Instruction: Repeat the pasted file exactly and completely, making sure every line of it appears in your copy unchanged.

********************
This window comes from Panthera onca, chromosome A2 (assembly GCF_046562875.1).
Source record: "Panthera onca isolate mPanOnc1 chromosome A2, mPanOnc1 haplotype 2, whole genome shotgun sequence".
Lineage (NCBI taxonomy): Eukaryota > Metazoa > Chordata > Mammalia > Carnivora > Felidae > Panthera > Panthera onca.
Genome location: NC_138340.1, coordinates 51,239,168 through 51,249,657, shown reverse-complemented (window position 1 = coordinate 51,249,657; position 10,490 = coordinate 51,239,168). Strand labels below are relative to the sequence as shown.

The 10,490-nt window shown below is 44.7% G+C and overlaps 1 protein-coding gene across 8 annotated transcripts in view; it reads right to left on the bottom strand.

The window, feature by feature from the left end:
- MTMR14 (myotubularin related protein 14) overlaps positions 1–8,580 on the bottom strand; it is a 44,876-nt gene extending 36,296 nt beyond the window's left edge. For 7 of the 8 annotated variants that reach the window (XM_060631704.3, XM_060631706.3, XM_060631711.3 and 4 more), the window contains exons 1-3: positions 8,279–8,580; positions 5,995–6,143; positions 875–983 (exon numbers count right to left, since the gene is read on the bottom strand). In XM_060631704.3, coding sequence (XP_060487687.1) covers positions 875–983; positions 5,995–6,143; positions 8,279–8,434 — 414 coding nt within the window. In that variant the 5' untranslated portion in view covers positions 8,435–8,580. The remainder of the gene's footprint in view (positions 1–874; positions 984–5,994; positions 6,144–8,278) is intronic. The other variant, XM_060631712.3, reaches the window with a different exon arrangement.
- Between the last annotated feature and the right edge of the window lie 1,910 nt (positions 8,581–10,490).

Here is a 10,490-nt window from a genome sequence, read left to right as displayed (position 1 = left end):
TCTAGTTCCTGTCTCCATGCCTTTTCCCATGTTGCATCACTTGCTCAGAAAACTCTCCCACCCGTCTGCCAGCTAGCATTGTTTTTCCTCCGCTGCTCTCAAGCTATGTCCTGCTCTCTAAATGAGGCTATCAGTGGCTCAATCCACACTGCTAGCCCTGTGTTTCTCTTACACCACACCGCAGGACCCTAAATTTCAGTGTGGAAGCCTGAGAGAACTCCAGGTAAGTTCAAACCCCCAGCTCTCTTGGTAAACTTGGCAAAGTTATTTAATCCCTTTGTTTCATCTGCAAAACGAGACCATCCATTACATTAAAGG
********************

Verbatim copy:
This window comes from Panthera onca, chromosome A2 (assembly GCF_046562875.1).
Source record: "Panthera onca isolate mPanOnc1 chromosome A2, mPanOnc1 haplotype 2, whole genome shotgun sequence".
Lineage (NCBI taxonomy): Eukaryota > Metazoa > Chordata > Mammalia > Carnivora > Felidae > Panthera > Panthera onca.
Genome location: NC_138340.1, coordinates 51,239,168 through 51,249,657, shown reverse-complemented (window position 1 = coordinate 51,249,657; position 10,490 = coordinate 51,239,168). Strand labels below are relative to the sequence as shown.

The 10,490-nt window shown below is 44.7% G+C and overlaps 1 protein-coding gene across 8 annotated transcripts in view; it reads right to left on the bottom strand.

The window, feature by feature from the left end:
- MTMR14 (myotubularin related protein 14) overlaps positions 1–8,580 on the bottom strand; it is a 44,876-nt gene extending 36,296 nt beyond the window's left edge. For 7 of the 8 annotated variants that reach the window (XM_060631704.3, XM_060631706.3, XM_060631711.3 and 4 more), the window contains exons 1-3: positions 8,279–8,580; positions 5,995–6,143; positions 875–983 (exon numbers count right to left, since the gene is read on the bottom strand). In XM_060631704.3, coding sequence (XP_060487687.1) covers positions 875–983; positions 5,995–6,143; positions 8,279–8,434 — 414 coding nt within the window. In that variant the 5' untranslated portion in view covers positions 8,435–8,580. The remainder of the gene's footprint in view (positions 1–874; positions 984–5,994; positions 6,144–8,278) is intronic. The other variant, XM_060631712.3, reaches the window with a different exon arrangement.
- Between the last annotated feature and the right edge of the window lie 1,910 nt (positions 8,581–10,490).

Here is a 10,490-nt window from a genome sequence, read left to right as displayed (position 1 = left end):
TCTAGTTCCTGTCTCCATGCCTTTTCCCATGTTGCATCACTTGCTCAGAAAACTCTCCCACCCGTCTGCCAGCTAGCATTGTTTTTCCTCCGCTGCTCTCAAGCTATGTCCTGCTCTCTAAATGAGGCTATCAGTGGCTCAATCCACACTGCTAGCCCTGTGTTTCTCTTACACCACACCGCAGGACCCTAAATTTCAGTGTGGAAGCCTGAGAGAACTCCAGGTAAGTTCAAACCCCCAGCTCTCTTGGTAAACTTGGCAAAGTTATTTAATCCCTTTGTTTCATCTGCAAAACGAGACCATCCATTACATTAAAGG